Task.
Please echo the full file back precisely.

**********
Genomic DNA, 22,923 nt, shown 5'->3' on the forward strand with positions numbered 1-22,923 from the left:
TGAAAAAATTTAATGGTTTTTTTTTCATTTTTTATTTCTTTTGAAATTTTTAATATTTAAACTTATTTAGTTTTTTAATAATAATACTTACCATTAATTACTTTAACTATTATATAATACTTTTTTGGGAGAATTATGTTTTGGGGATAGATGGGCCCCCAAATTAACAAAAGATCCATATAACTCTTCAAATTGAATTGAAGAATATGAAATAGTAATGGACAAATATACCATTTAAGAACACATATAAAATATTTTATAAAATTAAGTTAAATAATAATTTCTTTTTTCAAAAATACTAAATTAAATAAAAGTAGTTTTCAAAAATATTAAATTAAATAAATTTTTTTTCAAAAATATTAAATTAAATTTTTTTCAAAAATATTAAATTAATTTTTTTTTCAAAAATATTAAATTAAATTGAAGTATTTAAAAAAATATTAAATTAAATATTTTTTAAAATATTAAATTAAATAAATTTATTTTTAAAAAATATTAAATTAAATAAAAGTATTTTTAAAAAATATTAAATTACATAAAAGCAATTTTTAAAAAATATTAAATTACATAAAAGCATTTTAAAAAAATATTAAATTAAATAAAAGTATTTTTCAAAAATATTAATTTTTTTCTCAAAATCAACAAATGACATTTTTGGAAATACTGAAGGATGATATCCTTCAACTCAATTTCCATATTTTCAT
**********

Genomic DNA, 22,923 nt, shown 5'->3' on the forward strand with positions numbered 1-22,923 from the left:
TGAAAAAATTTAATGGTTTTTTTTTCATTTTTTATTTCTTTTGAAATTTTTAATATTTAAACTTATTTAGTTTTTTAATAATAATACTTACCATTAATTACTTTAACTATTATATAATACTTTTTTGGGAGAATTATGTTTTGGGGATAGATGGGCCCCCAAATTAACAAAAGATCCATATAACTCTTCAAATTGAATTGAAGAATATGAAATAGTAATGGACAAATATACCATTTAAGAACACATATAAAATATTTTATAAAATTAAGTTAAATAATAATTTCTTTTTTCAAAAATACTAAATTAAATAAAAGTAGTTTTCAAAAATATTAAATTAAATAAATTTTTTTTCAAAAATATTAAATTAAATTTTTTTCAAAAATATTAAATTAATTTTTTTTTCAAAAATATTAAATTAAATTGAAGTATTTAAAAAAATATTAAATTAAATATTTTTTAAAATATTAAATTAAATAAATTTATTTTTAAAAAATATTAAATTAAATAAAAGTATTTTTAAAAAATATTAAATTACATAAAAGCAATTTTTAAAAAATATTAAATTACATAAAAGCATTTTAAAAAAATATTAAATTAAATAAAAGTATTTTTCAAAAATATTAATTTTTTTCTCAAAATCAACAAATGACATTTTTGGAAATACTGAAGGATGATATCCTTCAACTCAATTTCCATATTTTCAT